Las Vegas Sun

September 25, 2017

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At Las Vegas conference, experts urge schools to teach ‘run, hide, fight’ in shootings

The average school shooting lasts just 12 minutes.

That means all too often, help arrives too late to prevent mass casualties as demonstrated by last month's Newtown, Conn., tragedy, which took the lives of 26 people – including 20 young children.

That sobering fact weighed heavily on some 200 school and police personnel who this week descended upon Las Vegas for the fourth annual National School Response Conference.

The conference – which started in the wake of the 2007 Virginia Tech massacre, the deadliest school shooting in U.S. history – aims to educate school officials on how to deal with myriad campus threats, such as natural disasters, disease epidemics and bullying.

However in the aftermath of the Connecticut shootings, learning how to react to a gunman on campus became the most pressing issue, dominating much of the conference programming.

"This is a difficult topic that people don't always want to talk about," said Amy Klinger of the campus security consulting nonprofit The Educator's School Safety Network. "But it has to happen. It's critical."

For three days, school teachers, police officers, psychologists, counselors and administrators will receive a crash course on how to deal with a gunman on campus. Conference speakers – such as Klinger – urged attendees to rethink the way they handle school security, lockdowns and evacuations.

"The lesson learned from Newtown is just putting in a security system isn't enough," she said. "If someone is determined enough to get into a school, they will get in."

Traditionally, schools advise students and staff to "lock down" a campus when a shooter breaches its doors. That means teachers and staff lock classroom doors, dim the lights, shepherd students to a corner and remain quiet until help arrives.

However, such traditional lockdowns leave students vulnerable. Often all that separates the children from a gunman is a locked door.

"You lock the door, hide the kids and hope for the best," Klinger said, shaking her head. "We have created the optimal condition for a (shooting spree)."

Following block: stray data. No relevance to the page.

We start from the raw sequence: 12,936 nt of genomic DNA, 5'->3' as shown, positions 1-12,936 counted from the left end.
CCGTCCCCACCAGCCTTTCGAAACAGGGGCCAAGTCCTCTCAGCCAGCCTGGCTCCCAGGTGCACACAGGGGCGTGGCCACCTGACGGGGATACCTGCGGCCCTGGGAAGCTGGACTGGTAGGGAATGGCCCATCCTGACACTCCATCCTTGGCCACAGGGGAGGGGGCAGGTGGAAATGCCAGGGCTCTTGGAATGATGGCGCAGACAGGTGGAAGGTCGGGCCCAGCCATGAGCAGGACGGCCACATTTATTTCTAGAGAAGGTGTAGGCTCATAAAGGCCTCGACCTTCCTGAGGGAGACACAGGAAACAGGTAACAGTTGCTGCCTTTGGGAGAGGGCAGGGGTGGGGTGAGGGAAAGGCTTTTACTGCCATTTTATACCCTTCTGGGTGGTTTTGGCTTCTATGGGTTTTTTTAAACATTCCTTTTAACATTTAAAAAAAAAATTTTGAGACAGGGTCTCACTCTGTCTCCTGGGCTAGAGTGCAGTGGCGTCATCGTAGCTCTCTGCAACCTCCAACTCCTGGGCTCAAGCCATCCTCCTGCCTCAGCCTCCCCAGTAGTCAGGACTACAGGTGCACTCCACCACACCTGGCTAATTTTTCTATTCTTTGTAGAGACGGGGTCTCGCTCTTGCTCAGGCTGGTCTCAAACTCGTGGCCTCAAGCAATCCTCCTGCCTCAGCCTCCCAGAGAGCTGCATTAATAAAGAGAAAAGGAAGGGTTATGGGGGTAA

Klinger urged schools to adopt new, more proactive approaches to campus security. The former teacher and principal – who has studied decades of school shootings – showcased a set of new recommendations endorsed by the Department of Homeland Security called "Run, Hide, Fight."

Instead of remaining inside a locked-down campus with a gunman, students and teachers are advised to flee whenever possible, then reconvene at a common area outside of school.

If they can't run, teachers and students can hide, barricading themselves inside a classroom. If a classroom door has a hydraulic system, tying a belt around the mechanism could slow down a gunman, Klinger said.

Students and staff are urged to fight back with improvised weapons as a measure of last resort, Klinger said.

The Clark County School District has a lockdown procedure in place, but has not adopted the "Run, Hide, Fight" program, said CCSD Police spokesman Ken Young.

"We're always looking at best practices," he said. "Everybody has their own methodologies and philosophies. We don't teach run, hide and fight, but we're confident in our procedures and our first-responders."

The conference came as President Barack Obama announced a $500 million gun-control initiative aimed at reinstating an assault rifle ban, boosting mental health services and providing more resources for schools to curtail campus violence.